I guess what appealed to me about the moose is its solitary nature, its home turf in the wilderness, its majesty. Moose are one of the iconic animals of the north along with wolves and loons and ravens. Out here in the Rockies they join the buffalo and the wild horse, the grizzly bear, the mountain lion, the elk. I see myself as a man of the north and now, too, of the west, but especially the mountains, so we share a home range, two of them in fact.

Getting Things Done

Samain                                                                                   Joe and SeoAh Moon

typhonIt’s been a while now since I got good writing done on Jennie’s Dead. I’ve gotten a bit done on two new projects, Rocky Mountain Vampire and my version of the Way of a Pilgrim, but mostly I’ve been focused on keeping up with kabbalah, mussar and Hebrew, working out and getting stuff done around the house.

This latter, getting the chainsaw in for repairs, setting up a time to talk house insurance with our broker, hanging a set of decorative lights out front, making chicken noodle soup, moving paintings, cleaning up the garage is driven by two forces: Jon’s finally moving out and the onset of winter. The onset of winter motivation is conditioned by 20 years of gardening and caring for bees and property in Minnesota. There, once winter sets in some outdoor things simply cannot be done. Too damned cold. Frozen ground. Lots of snow. That sort of thing.

Up here, see the post below, winter is more episodic. One day it’s challenging to get to the mailbox, the next day it’s totally dry, maybe even warm. Still, the coming of snow and cold and ice pushes a conditioned response. Get the nest warm and cozy. Now.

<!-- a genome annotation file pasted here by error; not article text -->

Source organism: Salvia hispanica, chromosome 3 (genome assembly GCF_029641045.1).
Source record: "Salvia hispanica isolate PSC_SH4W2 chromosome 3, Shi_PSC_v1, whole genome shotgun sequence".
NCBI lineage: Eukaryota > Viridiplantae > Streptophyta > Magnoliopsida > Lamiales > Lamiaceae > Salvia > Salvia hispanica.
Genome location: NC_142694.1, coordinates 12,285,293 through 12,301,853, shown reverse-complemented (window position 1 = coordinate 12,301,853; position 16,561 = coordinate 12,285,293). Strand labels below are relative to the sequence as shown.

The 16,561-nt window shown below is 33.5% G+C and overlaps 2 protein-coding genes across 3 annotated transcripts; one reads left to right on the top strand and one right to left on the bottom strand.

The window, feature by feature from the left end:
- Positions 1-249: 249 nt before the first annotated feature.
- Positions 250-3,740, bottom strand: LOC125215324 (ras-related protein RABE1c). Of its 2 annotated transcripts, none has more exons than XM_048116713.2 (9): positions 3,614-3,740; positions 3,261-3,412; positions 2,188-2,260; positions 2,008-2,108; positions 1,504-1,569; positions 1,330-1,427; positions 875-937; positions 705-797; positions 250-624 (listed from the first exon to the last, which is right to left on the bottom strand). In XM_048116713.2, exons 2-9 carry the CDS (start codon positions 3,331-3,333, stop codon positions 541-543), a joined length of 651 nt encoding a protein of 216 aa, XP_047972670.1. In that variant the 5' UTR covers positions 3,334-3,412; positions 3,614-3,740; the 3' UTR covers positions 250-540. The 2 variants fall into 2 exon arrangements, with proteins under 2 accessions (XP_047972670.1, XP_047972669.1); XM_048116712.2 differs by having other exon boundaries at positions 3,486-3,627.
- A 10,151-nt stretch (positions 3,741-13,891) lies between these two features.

While my productivity meter is the positive range, I feel scattered. Part of that is the evening events at Beth Evergreen: Gary Hart on Sunday, Difficult Conversations on Tuesday and kabbalah last night. After my knee surgery, I started going to bed early, 8 pm, and getting up early, usually between 4:30 and 5:00. All of these evenings pushed past 9 pm and one went closer to 10. That leaves me tired and not as able intellectually. My mind does not work nearly as well under these circumstances, gone are the days of cramming and long nights with the books.

20170919_155736I also feel scattered because I consider my writing primary and when I let it slide, I feel like I’m shirking even if I’m getting other stuff done. Yet, to contradict this, Kate and I have done a lot together, the Gary Hart and Difficult Conversations evenings, putting up the lights, getting ready to work on the garage, studying Hebrew. And that feels great. I love being with her, getting thing done with her.

Mostly I solve this kind of dilemma with a schedule, a routine that keeps space for writing, for time with Kate, for time to work on the house, for time to study and be active at Beth Evergreen. Right now, that’s been interrupted and I’m feeling a little down, a little off.

I do remember the quote that goes something like, “Those aren’t interruptions, that’s your life calling.”

Looking forward next week to the visit of Bill Schmidt and Tom Crane. Oh, the fun we will have.